“Why did you choose to study photography?” I asked – like some primary school kid.
“I was bored with life at the time. I had been in New York for two years. I had had many jobs. Before that, I went touring for 10 years, since I was a teenager. You can see the list of places I visited.” Antoine flipped through a catalog for me to scan. There was a long list of names: Europe – America – Latin America – Asia. “I traveled as one who had no money. I slept on the side of the road. I frequented bars and brothels. I used drugs. I really felt very low. I was bored. I wanted a normal life.”
If anyone saw his apartment today, they wouldn’t belief he could ever have done such things. The place was so beautiful, the rooms so well-proportioned; the family so warm. They were so very normal.
“As for me,” Antoine said, “photographs help me control myself. And they are my survival.
The clear and distinctive identity in the photos of Antoine d”Agata is that they are shaky and unstable, as if sliding, blurred and dim. Many times they are out of focus. They look mysterious. Sometimes they look intense, with color, light and shadow, very poetic, whether in pictures of individuals, nude men and women, or pictures of urban landscapes and nature, from the real thing or from the wallpaper in a bar. (He makes it his own…very interesting.)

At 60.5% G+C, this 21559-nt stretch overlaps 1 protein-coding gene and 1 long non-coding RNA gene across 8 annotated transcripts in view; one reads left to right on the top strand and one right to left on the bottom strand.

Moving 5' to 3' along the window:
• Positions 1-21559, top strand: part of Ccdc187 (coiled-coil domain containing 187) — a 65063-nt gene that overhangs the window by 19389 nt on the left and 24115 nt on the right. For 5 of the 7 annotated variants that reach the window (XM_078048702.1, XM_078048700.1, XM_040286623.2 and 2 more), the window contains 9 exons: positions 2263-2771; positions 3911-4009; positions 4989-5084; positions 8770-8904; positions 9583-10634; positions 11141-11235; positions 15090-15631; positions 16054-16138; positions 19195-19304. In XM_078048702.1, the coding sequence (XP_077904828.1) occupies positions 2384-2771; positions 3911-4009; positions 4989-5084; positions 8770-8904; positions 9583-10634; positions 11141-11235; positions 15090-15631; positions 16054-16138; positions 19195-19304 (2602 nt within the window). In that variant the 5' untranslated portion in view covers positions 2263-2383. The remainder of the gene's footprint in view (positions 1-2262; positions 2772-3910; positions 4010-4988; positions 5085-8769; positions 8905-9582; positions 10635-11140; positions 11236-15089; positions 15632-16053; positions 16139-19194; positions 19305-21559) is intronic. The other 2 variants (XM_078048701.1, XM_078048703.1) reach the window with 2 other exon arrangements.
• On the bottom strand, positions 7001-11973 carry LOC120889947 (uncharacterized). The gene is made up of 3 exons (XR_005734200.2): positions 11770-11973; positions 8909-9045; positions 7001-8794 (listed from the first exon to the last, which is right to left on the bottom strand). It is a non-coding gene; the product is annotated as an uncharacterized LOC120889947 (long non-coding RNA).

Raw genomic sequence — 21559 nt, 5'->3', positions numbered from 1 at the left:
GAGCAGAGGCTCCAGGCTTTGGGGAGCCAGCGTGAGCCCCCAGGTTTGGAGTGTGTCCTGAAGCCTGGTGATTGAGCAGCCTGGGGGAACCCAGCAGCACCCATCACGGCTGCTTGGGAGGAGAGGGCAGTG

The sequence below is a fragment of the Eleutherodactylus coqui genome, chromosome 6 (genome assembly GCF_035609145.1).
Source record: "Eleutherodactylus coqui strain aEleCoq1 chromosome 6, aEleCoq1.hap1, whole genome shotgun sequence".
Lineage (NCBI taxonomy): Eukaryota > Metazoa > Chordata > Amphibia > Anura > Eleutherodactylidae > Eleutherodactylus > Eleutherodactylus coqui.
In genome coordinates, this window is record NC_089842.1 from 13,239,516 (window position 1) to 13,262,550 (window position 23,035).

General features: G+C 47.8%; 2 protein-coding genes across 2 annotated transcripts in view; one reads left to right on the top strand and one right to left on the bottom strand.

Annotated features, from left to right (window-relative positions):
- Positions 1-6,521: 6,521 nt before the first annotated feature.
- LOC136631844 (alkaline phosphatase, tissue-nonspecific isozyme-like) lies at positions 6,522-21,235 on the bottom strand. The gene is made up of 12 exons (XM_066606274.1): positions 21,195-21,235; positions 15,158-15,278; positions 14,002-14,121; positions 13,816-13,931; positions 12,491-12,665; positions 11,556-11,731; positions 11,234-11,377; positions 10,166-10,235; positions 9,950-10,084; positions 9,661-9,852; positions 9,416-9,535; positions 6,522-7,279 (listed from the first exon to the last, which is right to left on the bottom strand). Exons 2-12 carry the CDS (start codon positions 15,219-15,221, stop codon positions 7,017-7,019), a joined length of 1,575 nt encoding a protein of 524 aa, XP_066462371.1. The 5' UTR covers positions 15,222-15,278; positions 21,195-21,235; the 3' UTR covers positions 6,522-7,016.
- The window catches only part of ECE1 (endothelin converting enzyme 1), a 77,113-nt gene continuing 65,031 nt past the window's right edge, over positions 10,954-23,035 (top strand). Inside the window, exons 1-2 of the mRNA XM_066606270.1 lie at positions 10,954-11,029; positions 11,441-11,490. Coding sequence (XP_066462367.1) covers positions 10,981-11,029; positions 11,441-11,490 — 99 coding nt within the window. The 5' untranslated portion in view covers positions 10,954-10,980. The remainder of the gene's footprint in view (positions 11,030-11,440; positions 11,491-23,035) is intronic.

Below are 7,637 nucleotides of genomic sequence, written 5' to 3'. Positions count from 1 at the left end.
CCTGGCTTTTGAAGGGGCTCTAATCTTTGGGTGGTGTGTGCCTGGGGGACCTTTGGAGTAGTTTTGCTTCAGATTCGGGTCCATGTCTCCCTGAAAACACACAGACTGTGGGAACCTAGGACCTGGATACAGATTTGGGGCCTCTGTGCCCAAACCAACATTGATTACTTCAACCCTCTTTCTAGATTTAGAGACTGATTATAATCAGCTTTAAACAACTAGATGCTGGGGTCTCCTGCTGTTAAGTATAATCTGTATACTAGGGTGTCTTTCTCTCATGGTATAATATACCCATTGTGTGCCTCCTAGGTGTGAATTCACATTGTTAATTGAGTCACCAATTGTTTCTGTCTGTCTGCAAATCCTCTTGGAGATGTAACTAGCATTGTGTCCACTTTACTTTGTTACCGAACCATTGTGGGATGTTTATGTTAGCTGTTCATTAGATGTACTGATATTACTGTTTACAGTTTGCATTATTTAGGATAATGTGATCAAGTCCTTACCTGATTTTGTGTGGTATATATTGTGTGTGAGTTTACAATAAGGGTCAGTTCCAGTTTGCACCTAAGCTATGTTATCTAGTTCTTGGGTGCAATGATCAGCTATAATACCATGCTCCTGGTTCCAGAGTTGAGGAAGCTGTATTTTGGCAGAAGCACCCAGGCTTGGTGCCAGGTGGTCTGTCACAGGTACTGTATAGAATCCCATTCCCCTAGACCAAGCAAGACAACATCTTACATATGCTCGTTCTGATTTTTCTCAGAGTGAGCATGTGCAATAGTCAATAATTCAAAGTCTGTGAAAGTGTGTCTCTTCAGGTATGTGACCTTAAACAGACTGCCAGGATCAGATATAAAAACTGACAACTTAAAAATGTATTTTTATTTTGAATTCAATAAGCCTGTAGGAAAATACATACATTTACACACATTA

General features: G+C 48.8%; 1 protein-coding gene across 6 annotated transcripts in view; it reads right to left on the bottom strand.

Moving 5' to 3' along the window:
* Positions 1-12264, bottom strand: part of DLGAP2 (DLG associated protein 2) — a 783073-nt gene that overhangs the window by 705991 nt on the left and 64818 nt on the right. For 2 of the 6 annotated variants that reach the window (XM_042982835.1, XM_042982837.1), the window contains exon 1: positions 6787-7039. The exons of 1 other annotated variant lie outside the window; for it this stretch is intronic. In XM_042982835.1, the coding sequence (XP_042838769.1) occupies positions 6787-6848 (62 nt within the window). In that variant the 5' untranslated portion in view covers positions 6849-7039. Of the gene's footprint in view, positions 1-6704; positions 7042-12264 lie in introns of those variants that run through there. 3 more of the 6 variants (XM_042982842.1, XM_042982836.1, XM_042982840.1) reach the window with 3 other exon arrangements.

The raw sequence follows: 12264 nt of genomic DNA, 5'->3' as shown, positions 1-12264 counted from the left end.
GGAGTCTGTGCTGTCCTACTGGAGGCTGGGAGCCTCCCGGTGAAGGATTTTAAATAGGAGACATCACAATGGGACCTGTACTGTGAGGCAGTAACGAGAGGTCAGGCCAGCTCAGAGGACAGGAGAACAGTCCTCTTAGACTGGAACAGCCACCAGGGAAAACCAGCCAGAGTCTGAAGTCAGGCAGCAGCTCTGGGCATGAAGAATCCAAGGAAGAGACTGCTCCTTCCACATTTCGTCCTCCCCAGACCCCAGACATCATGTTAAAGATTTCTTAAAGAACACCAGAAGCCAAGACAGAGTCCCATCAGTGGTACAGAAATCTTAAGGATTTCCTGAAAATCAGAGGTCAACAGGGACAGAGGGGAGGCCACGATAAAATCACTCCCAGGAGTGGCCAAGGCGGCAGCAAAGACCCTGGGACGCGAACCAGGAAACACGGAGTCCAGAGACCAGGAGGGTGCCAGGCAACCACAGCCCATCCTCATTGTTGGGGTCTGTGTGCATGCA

“Why do your pictures shake? Why are they blurred and unfocused?” I asked directly. Antoine knew I wasn’t critiquing his work.
“I’m not good with technique. I’m not interested in what a photo is. I never plan. Whatever film is in the camera, I use. Most of my pictures are taken at night. They are almost unconscious. I have problems with my eyes a lot. My left eye is blind because a riot policeman once fired a tear gas pellet in my eye. Not long ago, I had an operation to put in a plastic lens. Things are blurred but I can see a bit. My right eye trembles a lot. I have to use contact lens. And I have to take the lens out today because my eye is sore. I apologize in advance if my eyes appear strange. I’m trying to focus.” He finishes his explanation with a laugh.